Neither President Jacob Zuma nor SAA board chairperson Dudu Myeni can be blamed for the operational unprofitability of the airline.
South Africans are currently rallying together in the #ZumaMustFall campaign, which was in part triggered by the removal of Nhlanhla Nene as finance minister, allegedly because of his stance on the SAA A320/A330 swap transaction.
In the past few weeks, Ernst & Young tabled a damning forensic report detailing weak financial controls at the airline, stating that up to 60% of procurement and contracting was improperly negotiated, poorly contracted and weakly managed. Public perception has decided that corruption and cronyism is the cause of the airline’s woes.
But SAA’s unprofitability should be seen from an aeronautical perspective. In the financial year 2001-2002, SAA operated 62 aircraft (Boeing 737s and 747s). Today, it operates about 50 – a mix of wide-body aircraft (Airbus A340s and A330s), with the narrow-body fleet comprising Airbus A320s and Boeing 737s.
SAA’s decision to replace the ageing Boeing 747 fleet in the early 2000s was premised on the fact that the four-engined replacement, the A340 family, would offer more value for money based on fuel efficiency than a Boeing fleet. Also, choosing a four-engined aircraft rather than twin engines made sense economically because of SAA flying intercontinental, transoceanic routes.
Extended-range Twin-engine Operation Performance Standards (Etops) regulations for twin-engined aircraft operating out of Johannesburg would have prohibited some routes that did not have the requisite airport diversion radius of 90 minutes. These rules did not apply to the four-engined A340s selected by SAA.
Aircraft design is usually a multidisciplinary effort, using diverse specialists, as there are many complex and often conflicting requirements to be considered. Fuel efficiency has always been a consideration but, for a long time, it was never really a design constraint. The higher-speed, longer-range philosophy proved to work well when fuel was inexpensive. The design resulted in favourable economic returns as crew costs and amortisation of capital investment in the aircraft could be spread over more seat miles flown per day, despite higher fuel consumption.
In running an airline, fuel costs are among the top operating expenses. Now that fuel has tripled in price in a decade, it can account for half of an airline’s operating costs.
At the time of SAA choosing the A340s, the average price of Brent crude was about $20 a barrel. By 2014, this had soared to an average of $108 a barrel, according to the latest SAA annual report. This obviously would have devastating effects for an airline operating a four-engined wide-body fleet, and airlines began to opt for twin-engined Airbus A330s and Boeing 777s instead of the A340.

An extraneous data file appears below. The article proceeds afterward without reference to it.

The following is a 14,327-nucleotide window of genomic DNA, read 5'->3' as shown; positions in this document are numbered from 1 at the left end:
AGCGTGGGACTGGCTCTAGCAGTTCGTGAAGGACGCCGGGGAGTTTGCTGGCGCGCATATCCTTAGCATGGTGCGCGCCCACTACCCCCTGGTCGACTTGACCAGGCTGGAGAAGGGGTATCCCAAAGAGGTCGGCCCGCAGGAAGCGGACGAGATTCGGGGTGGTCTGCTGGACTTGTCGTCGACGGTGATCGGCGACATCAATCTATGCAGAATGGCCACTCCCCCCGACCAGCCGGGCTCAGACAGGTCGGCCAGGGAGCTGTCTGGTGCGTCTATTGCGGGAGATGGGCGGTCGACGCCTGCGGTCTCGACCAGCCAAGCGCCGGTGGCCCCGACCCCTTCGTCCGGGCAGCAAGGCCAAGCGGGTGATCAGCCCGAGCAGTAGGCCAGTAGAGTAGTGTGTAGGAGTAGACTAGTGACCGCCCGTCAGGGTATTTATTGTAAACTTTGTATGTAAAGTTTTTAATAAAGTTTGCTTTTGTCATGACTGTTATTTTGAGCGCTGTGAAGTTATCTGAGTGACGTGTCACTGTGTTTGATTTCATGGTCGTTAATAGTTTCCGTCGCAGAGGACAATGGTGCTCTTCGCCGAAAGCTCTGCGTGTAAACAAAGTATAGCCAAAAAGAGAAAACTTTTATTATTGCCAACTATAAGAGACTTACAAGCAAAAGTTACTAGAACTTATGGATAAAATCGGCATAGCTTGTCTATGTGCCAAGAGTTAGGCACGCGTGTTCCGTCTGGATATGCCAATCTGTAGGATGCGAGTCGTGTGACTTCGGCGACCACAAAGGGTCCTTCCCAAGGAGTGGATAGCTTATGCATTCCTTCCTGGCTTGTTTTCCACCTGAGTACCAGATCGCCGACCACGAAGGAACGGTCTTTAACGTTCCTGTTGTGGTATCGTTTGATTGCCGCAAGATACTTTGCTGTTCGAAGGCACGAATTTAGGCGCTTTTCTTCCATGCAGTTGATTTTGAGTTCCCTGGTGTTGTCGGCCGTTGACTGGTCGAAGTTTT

The A340 programme officially came to an end in 2011, with Airbus citing changing market dynamics as the reason behind the end of production. Airline giants Lufthansa and Emirates are phasing out the A340s in their fleet and Singapore Airlines has already retired its A340 fleet.
This has been a significant contributing factor to the losses reported by SAA on its international routes. It has consistently noted the operating fleet and rising oil price as an area of concern for the business. By replacing the A340 fleet with more fuel-efficient twin-engined aircraft with the latest Etops certification, SAA can begin to realise a profit in parts of its operations. It has scrutinised and scrapped a number of loss-making routes (Kigali, Bujumbura, Buenos Aires, Mumbai and Beijing).
There is light at the end of the tunnel for an airline like SAA seeking to replace its uneconomic and inappropriate fleet. Advancements in technology have allowed aircraft similar in size and specification to the A340 to be powered by two engines instead of four. Aerodynamic efficiency, weight efficiency, the use of composite materials, cabin layout and seating density, engine efficiency and aircraft fuel burn – driven by operations/mission profile (payload, range, speed and flight levels) – have allowed the newer twin-engined aircraft to replace their older predecessors.
The current drop in oil price compared with recent years has given SAA breathing space to consider a more permanent solution to the wide-body long-haul fleet renewal. Swapping 10 A320s for five A330s makes sense for now. Part of the current A340 fleet lease has been extended, allowing operations to continue, although the risk of rising oil prices could very well destabilise SAA’s path to profitability.
The bottom line is that Zuma and Myeni had nothing to do with aircraft designers selecting the optimum parameters in the 1980s and 1990s. The conditions that made the A340 acquisition suitable for SAA no longer exist. The cost benefit of a long-range, transoceanic design can no longer be realised and, unfortunately, the patience of the South African public is wearing thin. In this regard, Zuma and Myeni are easy targets for the average citizen who may not appreciate the complexity of operating a fleet of large transport aircraft.
The findings that Ernst & Young have brought to light (and their implications for the airline) deserve more attention rather than flogging the already dead horse of operational unprofitability owed to the legacy of the fleet.
Aarti Panday is an aeronautical engineer. This post was first published on thoughtleader.co.za